Nearly five years have passed since Oct. 1, 2017, when a gunman opened fire on the crowd during Jason Aldean's headlining set at the Route 91 Harvest festival in Las Vegas, killing 59 people and injuring more than 600.
Paramount+ is recognizing the event this year, exclusively premiering "11 MINUTES," a four-part documentary that highlights the gripping stories of terror and survival experienced by victims who were at the 2017 Route 91 Harvest Music Festival in Las Vegas. "11 MINUTES" will debut Tuesday, Sept. 27, on Paramount+ to mark the week of the tragedy's fifth anniversary.
The Route 91 tragedy is the largest mass shooting in U.S. history.
"11 MINUTES" includes first-hand emotional accounts and immersive never-before-seen footage of the tragedy. The docuseries also contains the first in-depth interview about the shooting with Aldean and Storme Warren, the emcee of the event, as well as concertgoers, law enforcement and first responders.
Aldean remembers hearing a popping noise and thinking it was an equipment malfunction.
"When I turned around, my bass player was just looking at me like a deer in the headlights," he says in the docuseries. "My security guy was on stage at that point, telling me to get down, waving me off the stage."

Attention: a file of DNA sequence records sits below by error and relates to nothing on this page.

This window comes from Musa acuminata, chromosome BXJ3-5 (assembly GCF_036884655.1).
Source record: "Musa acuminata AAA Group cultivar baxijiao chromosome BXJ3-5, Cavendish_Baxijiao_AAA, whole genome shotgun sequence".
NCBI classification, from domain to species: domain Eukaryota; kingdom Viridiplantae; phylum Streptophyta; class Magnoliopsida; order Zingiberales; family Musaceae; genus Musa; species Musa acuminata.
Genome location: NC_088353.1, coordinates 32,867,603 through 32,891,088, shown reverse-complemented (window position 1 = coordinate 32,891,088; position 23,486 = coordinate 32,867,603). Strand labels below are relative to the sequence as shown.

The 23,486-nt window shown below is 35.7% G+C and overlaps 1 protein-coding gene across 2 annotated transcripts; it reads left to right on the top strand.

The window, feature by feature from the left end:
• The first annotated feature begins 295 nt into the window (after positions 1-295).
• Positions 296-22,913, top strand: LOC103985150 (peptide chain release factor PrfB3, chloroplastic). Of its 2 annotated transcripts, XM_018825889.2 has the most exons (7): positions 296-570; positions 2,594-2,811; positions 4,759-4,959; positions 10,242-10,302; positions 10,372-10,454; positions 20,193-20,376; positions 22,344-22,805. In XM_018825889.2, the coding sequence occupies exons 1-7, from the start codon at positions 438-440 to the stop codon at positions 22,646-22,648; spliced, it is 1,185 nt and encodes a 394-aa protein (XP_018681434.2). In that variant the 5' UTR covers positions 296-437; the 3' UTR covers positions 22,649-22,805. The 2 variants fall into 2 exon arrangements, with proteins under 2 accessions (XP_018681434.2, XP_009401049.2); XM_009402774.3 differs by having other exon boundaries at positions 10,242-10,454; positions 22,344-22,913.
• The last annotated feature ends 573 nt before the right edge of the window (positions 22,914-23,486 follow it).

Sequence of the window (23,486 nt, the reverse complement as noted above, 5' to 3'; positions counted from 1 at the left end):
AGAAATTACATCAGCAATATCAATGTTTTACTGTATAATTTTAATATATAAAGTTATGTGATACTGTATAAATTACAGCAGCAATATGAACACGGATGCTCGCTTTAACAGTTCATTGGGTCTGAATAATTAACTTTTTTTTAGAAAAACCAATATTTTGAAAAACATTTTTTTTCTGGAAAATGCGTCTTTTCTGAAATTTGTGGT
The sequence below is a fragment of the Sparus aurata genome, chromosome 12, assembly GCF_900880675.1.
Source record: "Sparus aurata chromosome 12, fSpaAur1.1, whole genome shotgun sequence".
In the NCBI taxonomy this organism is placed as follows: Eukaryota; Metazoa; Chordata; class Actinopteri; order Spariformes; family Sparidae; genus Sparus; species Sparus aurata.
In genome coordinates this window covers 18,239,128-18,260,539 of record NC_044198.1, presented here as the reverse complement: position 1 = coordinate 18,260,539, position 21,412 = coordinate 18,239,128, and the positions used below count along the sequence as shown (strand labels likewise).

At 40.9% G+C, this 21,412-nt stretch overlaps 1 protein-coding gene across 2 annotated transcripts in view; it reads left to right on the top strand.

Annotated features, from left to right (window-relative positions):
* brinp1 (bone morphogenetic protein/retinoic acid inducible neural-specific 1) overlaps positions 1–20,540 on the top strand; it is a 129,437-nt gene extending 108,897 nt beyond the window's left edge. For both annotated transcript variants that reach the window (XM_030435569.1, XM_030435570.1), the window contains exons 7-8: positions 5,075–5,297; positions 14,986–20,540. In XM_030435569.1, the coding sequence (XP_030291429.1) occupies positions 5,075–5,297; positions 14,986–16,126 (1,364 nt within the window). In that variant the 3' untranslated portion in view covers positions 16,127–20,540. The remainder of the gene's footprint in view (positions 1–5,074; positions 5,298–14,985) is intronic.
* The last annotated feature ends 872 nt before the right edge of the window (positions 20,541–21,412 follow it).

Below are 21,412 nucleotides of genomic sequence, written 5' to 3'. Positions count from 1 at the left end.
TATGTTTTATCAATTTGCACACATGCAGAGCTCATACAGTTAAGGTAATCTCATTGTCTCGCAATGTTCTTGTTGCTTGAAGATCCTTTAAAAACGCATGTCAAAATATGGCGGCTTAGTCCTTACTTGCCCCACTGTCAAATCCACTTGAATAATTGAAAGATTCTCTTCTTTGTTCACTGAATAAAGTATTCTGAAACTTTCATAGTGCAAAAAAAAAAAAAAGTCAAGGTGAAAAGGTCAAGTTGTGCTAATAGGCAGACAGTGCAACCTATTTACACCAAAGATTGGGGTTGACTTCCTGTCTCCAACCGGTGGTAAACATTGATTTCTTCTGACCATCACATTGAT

"11 MINUTES" also includes first-person narratives of officers from the Las Vegas Metropolitan Police force, trauma teams at Sunrise Hospital, and concertgoers who all experienced the trauma of the shooting. The documentary utilizes never-before-seen police bodycam footage and 200 hours of cell phone video to lets viewers accompany heavily armed officers as they approach the shooter's hotel room on the 32nd floor of Mandalay Bay.
"It's important that people know the truth out of respect for those we lost, out of those who were injured, those who are still mentally and physically scarred … that everybody's spirits and legacies remain intact. And, that friendships made that night in those 11 minutes were made for a reason," says popular SiriusXM radio host and festival emcee Storme Warren. "The story, to me, wasn't about a shooter. It was about people helping each other."